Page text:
Sponsored by The Commons and the Spencer Museum of Art

In Rainer Werner Fassbinder’s subversive romantic comedy "Ali: Fear Eats the Soul" (1974), a lonely widow (Brigitte Mira) meets a young man (El Hedi ben Salem) in a bar. Wielding the romantic power of classic Hollywood melodrama, the film also exposes racial tensions underlying contemporary German culture. This film is screened in conjunction with the public art project Pledges of Allegiance. Running time: 93 min. Not Rated. German and Arabic with English subtitles.

Graduate Student Event
9:30-11:00 am Tuesday, April 3, 2018 The Commons

Shut up and writeSupported by The College Office of Graduate Affairs and The Commons

Shut Up & Write Tuesdays is a global network for writers that offers:

  • committed, condensed time to write, and
  • built-in feedback from peers

It began as a movement for writers in San Francisco to structure their time and connect with other writers. The idea was simple: write for an hour, then grab coffee afterward to converse and build community. Academics embraced the practice, and the idea spread. Dr. Sioban O’Dwyer founded a virtual Shut Up & Write Tuesdays to provide the benefits of the traditional meetups for those who could not attend in-person.
The event has a basic structure: Two 25-minute writing blocks, separated by 5-minute breaks. Afterward, attendees are encouraged to connect via Twitter, using #suwtna. Learn more about the SUWT team; read about tips for improving writing time; and find non-academic reads to inform practice at https://suwtuesdays.wordpress.com/

Book Talk, Framing the Dialogue
7:00pm Tuesday, April 3, 2018 Liberty Hall

Supported by the Raven Book Store, the Department of English, the Department of American Studies, the Department of African & African-American Studies, the Langston Hughes Center, the Office of Multicultural Affairs, The Office of Diversity and Equity, the Hall Center for the Humanities, The Department of Women, Gender, and Sexuality Studies, KU Libraries, The Center for Sexuality and Gender Diversity, The Emily Taylor Center for Women & Gender Equity, The Project on the History of Black Writing, and The Commons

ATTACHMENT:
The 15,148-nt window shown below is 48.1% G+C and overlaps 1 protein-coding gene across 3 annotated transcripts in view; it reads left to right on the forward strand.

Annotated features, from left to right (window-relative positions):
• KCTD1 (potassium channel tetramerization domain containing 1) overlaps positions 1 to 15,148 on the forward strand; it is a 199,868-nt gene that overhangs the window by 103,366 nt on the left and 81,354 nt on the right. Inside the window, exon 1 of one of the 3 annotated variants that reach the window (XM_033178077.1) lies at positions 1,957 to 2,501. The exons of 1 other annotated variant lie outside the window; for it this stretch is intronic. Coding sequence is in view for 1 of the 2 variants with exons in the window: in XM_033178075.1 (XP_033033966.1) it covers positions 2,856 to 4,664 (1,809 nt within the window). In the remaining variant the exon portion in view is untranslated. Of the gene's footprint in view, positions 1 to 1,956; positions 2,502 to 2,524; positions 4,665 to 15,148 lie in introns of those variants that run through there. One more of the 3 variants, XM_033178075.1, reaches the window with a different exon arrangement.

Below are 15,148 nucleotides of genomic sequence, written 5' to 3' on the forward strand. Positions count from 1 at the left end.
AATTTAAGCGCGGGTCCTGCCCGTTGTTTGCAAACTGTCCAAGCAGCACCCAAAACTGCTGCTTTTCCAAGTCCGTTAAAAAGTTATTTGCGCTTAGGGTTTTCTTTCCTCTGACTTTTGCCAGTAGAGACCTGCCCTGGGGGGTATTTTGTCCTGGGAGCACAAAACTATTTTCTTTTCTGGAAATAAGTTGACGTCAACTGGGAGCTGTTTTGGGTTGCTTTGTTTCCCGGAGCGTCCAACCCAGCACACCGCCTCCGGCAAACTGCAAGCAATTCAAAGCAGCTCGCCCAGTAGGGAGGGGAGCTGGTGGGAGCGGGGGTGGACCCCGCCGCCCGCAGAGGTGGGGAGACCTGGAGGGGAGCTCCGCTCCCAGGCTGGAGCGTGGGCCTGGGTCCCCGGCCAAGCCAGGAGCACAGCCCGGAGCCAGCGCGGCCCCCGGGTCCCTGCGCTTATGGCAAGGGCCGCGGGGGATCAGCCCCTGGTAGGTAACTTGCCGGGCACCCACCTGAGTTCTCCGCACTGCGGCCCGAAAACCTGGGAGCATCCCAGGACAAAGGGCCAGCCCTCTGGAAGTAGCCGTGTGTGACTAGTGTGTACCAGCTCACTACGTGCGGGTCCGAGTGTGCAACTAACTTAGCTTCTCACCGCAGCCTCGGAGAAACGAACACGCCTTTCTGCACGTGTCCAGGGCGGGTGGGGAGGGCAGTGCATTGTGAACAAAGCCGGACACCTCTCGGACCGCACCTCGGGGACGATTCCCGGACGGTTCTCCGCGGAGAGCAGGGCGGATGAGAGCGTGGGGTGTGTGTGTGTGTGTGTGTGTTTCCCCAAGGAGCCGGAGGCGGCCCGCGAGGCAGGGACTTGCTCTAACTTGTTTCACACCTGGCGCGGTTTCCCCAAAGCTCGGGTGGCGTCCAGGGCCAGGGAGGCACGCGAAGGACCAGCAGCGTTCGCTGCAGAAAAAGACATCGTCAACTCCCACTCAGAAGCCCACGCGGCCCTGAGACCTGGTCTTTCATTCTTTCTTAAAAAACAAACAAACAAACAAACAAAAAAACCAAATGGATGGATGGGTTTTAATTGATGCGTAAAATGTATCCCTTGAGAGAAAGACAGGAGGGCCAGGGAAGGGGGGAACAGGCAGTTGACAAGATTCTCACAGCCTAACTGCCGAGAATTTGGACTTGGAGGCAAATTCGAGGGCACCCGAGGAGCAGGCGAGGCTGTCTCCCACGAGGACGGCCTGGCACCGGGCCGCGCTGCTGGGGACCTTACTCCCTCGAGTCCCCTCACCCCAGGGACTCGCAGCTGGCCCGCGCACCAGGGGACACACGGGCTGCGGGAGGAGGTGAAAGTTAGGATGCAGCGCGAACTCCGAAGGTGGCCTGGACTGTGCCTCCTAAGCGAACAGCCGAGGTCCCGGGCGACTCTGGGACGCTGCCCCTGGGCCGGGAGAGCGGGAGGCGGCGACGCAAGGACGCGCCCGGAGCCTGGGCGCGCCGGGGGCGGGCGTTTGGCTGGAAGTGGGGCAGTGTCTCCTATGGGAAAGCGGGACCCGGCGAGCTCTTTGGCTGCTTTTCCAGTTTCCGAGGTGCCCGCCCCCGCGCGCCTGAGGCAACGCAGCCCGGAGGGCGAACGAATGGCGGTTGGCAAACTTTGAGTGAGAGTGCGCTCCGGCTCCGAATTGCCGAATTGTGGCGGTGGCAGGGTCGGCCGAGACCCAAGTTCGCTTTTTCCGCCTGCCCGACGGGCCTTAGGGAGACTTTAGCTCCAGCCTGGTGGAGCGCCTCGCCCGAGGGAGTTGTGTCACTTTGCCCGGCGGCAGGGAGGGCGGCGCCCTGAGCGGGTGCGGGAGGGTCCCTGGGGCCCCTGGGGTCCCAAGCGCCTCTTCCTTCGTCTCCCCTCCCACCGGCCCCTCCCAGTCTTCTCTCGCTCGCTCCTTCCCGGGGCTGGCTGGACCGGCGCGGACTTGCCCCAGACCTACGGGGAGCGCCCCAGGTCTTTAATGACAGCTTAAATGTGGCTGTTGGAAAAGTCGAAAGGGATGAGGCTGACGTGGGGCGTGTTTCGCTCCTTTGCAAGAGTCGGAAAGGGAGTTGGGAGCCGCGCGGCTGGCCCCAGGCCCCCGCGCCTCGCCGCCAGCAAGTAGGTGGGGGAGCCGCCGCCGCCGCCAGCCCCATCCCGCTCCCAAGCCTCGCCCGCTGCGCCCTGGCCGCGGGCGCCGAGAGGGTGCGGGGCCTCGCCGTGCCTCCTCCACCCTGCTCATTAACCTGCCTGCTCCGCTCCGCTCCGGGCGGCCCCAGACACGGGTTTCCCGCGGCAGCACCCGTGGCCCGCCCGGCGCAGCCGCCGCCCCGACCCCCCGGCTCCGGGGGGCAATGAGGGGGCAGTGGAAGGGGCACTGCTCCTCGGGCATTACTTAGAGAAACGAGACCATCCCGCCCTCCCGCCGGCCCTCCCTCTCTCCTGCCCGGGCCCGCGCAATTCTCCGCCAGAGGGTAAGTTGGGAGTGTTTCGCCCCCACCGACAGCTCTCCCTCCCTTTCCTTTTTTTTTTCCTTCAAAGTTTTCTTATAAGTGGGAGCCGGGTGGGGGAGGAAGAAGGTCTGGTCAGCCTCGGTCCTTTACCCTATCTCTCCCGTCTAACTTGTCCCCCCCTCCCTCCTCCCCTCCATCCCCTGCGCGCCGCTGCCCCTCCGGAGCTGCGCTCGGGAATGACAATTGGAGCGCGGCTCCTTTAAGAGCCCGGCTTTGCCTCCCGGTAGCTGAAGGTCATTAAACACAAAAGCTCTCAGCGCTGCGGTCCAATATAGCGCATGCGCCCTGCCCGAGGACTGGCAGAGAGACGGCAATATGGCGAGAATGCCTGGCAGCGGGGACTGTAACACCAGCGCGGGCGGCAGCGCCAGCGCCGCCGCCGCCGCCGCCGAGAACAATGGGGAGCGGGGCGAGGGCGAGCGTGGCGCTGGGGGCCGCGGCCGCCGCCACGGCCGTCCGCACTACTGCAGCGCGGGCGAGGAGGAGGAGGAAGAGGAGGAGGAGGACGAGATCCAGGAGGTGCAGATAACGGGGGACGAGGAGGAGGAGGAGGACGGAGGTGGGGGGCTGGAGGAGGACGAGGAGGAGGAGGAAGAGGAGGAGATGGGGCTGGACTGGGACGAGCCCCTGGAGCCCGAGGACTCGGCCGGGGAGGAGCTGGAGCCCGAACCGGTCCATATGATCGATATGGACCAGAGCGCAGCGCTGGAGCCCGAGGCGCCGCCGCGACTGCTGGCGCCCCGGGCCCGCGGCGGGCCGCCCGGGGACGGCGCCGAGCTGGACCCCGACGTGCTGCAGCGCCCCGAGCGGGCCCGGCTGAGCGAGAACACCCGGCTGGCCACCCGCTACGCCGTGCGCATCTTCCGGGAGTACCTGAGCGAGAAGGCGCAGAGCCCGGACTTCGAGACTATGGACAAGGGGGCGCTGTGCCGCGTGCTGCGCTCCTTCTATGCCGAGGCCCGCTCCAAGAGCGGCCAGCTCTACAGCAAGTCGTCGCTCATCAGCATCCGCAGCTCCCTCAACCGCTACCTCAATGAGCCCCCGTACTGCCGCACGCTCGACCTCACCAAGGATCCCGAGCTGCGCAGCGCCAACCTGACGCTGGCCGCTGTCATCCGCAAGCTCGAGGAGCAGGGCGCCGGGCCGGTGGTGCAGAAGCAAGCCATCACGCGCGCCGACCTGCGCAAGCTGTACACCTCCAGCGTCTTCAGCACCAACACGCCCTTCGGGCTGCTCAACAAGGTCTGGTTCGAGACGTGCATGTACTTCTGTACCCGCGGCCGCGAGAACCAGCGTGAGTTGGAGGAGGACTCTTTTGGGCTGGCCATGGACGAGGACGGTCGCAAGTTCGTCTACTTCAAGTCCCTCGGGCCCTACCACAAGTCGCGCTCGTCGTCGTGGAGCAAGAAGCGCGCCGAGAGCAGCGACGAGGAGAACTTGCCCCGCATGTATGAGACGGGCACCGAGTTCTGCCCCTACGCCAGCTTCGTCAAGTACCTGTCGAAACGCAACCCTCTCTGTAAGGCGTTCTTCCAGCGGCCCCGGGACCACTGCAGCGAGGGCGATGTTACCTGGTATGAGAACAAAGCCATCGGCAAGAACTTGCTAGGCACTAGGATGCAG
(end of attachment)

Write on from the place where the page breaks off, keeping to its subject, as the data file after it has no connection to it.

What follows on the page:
Danez Smith's work as a black and queer poet, transcends arbitrary boundaries to present work that grips, dismantles oppressive constructs, and strikes on the human heart. Often centered around intersections of race, class, sexuality, faith, and social justice -- Smith uses rhythm, fierce raw power, and imagery to re-imagine the world as they take it apart.

Recipient of 2017 NEA award for poetry, Smith has performed on stages abroad & all over the US; recently they were a featured performer on The Late Show with Stephen Colbert. Their work has been published widely on platforms including Poetry Magazine, Beloit Poetry Journal, Blavity, Buzzfeed, and Ploughshares. Smith is the 2016 winner of the Kate Tufts Poetry Award, 2016 Hopwood Awardee, and winner of the Lambda Literary Award for Gay Poetry. Smith’s second full-length collection, Don't Call Us Dead, was be published by Graywolf Press in September of 2017.